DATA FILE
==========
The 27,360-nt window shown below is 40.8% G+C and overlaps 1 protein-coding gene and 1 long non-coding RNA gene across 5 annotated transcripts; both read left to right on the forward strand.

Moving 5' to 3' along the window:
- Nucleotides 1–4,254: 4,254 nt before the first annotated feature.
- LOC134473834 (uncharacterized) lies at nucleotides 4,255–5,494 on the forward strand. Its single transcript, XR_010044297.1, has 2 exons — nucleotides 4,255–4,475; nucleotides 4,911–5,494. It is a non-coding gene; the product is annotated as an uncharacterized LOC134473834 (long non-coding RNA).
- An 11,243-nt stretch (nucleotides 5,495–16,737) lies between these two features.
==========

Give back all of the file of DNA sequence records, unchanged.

The 27,360-nt window shown below is 40.8% G+C and overlaps 1 protein-coding gene and 1 long non-coding RNA gene across 5 annotated transcripts; both read left to right on the forward strand.

Moving 5' to 3' along the window:
- Nucleotides 1–4,254: 4,254 nt before the first annotated feature.
- LOC134473834 (uncharacterized) lies at nucleotides 4,255–5,494 on the forward strand. Its single transcript, XR_010044297.1, has 2 exons — nucleotides 4,255–4,475; nucleotides 4,911–5,494. It is a non-coding gene; the product is annotated as an uncharacterized LOC134473834 (long non-coding RNA).
- An 11,243-nt stretch (nucleotides 5,495–16,737) lies between these two features.